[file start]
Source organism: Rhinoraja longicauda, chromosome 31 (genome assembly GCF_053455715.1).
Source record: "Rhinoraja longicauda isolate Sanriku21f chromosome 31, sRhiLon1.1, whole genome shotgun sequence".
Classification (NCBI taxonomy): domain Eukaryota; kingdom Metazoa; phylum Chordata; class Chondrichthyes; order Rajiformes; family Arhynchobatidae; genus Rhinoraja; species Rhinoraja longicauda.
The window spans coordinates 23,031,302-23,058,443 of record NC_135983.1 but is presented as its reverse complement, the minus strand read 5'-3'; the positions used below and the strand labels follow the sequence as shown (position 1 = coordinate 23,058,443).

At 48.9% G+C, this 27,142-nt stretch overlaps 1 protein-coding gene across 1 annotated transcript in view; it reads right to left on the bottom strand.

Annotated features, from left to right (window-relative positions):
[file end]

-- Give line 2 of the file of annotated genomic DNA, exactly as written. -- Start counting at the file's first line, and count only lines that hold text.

Source record: "Rhinoraja longicauda isolate Sanriku21f chromosome 31, sRhiLon1.1, whole genome shotgun sequence".